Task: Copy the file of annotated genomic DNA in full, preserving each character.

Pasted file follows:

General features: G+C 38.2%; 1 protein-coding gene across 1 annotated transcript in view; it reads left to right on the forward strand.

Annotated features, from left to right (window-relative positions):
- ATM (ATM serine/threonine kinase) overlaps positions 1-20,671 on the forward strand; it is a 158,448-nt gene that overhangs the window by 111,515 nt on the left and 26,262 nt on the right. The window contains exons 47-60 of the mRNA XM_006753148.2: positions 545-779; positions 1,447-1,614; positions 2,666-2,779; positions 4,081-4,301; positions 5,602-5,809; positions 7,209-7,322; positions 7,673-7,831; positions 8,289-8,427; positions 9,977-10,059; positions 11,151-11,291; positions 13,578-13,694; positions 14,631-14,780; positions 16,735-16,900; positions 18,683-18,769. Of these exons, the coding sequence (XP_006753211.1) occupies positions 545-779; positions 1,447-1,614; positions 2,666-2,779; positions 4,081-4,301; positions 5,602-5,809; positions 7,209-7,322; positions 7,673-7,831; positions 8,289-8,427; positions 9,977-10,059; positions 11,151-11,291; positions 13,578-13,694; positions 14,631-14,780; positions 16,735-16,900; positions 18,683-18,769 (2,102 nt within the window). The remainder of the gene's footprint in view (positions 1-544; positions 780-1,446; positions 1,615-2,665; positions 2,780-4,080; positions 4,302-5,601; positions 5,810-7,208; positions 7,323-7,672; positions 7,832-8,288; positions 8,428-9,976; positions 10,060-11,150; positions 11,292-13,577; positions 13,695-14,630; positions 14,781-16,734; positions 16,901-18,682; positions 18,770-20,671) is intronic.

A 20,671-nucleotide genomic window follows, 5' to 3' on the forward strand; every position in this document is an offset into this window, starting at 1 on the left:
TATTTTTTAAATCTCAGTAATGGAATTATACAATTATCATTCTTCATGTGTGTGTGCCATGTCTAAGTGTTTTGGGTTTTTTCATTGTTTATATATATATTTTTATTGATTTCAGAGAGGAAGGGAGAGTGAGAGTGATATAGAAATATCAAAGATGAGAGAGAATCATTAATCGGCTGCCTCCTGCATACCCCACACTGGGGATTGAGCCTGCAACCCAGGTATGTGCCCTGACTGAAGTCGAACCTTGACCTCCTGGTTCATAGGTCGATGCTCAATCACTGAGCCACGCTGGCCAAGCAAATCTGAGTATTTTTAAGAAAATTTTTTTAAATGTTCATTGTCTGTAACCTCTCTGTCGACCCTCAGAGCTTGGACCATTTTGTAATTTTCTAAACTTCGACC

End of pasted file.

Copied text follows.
General features: G+C 38.2%; 1 protein-coding gene across 1 annotated transcript in view; it reads left to right on the forward strand.

Annotated features, from left to right (window-relative positions):
- ATM (ATM serine/threonine kinase) overlaps positions 1-20,671 on the forward strand; it is a 158,448-nt gene that overhangs the window by 111,515 nt on the left and 26,262 nt on the right. The window contains exons 47-60 of the mRNA XM_006753148.2: positions 545-779; positions 1,447-1,614; positions 2,666-2,779; positions 4,081-4,301; positions 5,602-5,809; positions 7,209-7,322; positions 7,673-7,831; positions 8,289-8,427; positions 9,977-10,059; positions 11,151-11,291; positions 13,578-13,694; positions 14,631-14,780; positions 16,735-16,900; positions 18,683-18,769. Of these exons, the coding sequence (XP_006753211.1) occupies positions 545-779; positions 1,447-1,614; positions 2,666-2,779; positions 4,081-4,301; positions 5,602-5,809; positions 7,209-7,322; positions 7,673-7,831; positions 8,289-8,427; positions 9,977-10,059; positions 11,151-11,291; positions 13,578-13,694; positions 14,631-14,780; positions 16,735-16,900; positions 18,683-18,769 (2,102 nt within the window). The remainder of the gene's footprint in view (positions 1-544; positions 780-1,446; positions 1,615-2,665; positions 2,780-4,080; positions 4,302-5,601; positions 5,810-7,208; positions 7,323-7,672; positions 7,832-8,288; positions 8,428-9,976; positions 10,060-11,150; positions 11,292-13,577; positions 13,695-14,630; positions 14,781-16,734; positions 16,901-18,682; positions 18,770-20,671) is intronic.

A 20,671-nucleotide genomic window follows, 5' to 3' on the forward strand; every position in this document is an offset into this window, starting at 1 on the left:
TATTTTTTAAATCTCAGTAATGGAATTATACAATTATCATTCTTCATGTGTGTGTGCCATGTCTAAGTGTTTTGGGTTTTTTCATTGTTTATATATATATTTTTATTGATTTCAGAGAGGAAGGGAGAGTGAGAGTGATATAGAAATATCAAAGATGAGAGAGAATCATTAATCGGCTGCCTCCTGCATACCCCACACTGGGGATTGAGCCTGCAACCCAGGTATGTGCCCTGACTGAAGTCGAACCTTGACCTCCTGGTTCATAGGTCGATGCTCAATCACTGAGCCACGCTGGCCAAGCAAATCTGAGTATTTTTAAGAAAATTTTTTTAAATGTTCATTGTCTGTAACCTCTCTGTCGACCCTCAGAGCTTGGACCATTTTGTAATTTTCTAAACTTCGACC